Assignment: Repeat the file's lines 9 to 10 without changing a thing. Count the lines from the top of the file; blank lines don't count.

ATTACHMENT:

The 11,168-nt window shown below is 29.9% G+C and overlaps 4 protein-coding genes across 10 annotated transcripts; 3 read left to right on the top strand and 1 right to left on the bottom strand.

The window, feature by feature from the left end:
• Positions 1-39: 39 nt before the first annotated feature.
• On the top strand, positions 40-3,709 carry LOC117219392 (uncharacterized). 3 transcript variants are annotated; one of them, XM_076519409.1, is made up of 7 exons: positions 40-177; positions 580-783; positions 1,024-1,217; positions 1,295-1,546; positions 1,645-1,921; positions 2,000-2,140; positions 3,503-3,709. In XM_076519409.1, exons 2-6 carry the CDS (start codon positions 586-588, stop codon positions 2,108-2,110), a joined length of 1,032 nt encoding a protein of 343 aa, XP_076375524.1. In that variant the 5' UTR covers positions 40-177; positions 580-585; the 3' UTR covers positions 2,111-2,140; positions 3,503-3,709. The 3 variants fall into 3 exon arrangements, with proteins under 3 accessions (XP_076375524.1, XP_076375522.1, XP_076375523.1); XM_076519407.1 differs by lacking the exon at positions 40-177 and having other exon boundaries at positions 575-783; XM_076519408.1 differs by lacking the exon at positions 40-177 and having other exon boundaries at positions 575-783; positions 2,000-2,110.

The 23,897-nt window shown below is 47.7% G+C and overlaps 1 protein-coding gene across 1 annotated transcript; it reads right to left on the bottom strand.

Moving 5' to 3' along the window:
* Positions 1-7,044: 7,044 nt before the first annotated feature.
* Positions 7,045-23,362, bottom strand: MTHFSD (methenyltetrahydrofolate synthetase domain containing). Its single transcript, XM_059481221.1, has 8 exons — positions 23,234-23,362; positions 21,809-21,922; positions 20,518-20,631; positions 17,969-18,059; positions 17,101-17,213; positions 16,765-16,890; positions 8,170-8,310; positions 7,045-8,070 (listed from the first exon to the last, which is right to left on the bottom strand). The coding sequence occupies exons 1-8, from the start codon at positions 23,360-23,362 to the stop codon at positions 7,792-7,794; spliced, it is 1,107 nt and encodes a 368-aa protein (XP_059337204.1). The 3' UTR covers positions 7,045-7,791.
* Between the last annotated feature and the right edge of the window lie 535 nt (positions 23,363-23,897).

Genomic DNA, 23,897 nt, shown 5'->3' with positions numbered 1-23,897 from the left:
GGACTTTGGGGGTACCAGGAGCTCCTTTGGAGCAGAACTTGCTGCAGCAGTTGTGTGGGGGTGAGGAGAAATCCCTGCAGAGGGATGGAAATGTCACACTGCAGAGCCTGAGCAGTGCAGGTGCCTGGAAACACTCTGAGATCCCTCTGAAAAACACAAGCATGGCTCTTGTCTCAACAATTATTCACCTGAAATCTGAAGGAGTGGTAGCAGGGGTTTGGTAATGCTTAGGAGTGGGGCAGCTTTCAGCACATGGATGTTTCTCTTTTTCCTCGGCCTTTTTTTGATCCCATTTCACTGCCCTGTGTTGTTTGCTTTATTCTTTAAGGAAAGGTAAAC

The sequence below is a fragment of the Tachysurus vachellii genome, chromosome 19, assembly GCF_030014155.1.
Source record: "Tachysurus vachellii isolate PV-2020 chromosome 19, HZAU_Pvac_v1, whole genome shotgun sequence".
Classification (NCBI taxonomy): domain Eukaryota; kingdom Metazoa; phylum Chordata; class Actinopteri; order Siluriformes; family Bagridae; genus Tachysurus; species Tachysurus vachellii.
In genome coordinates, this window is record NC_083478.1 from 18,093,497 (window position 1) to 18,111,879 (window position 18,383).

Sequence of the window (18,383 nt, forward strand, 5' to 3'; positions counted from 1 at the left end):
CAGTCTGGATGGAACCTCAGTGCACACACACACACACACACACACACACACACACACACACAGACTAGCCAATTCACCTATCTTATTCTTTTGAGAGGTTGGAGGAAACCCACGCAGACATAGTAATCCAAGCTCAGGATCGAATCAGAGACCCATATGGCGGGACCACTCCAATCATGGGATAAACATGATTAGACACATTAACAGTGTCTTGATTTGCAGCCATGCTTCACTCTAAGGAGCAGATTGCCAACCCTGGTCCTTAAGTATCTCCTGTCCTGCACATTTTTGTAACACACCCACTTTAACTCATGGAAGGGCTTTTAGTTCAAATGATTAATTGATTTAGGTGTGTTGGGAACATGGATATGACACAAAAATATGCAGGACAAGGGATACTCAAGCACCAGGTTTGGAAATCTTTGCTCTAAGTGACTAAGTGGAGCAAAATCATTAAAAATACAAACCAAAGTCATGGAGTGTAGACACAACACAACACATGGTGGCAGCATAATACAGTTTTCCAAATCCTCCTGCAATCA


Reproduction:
* Between the last annotated feature and the right edge of the window lie 535 nt (positions 23,363-23,897).

Genomic DNA, 23,897 nt, shown 5'->3' with positions numbered 1-23,897 from the left: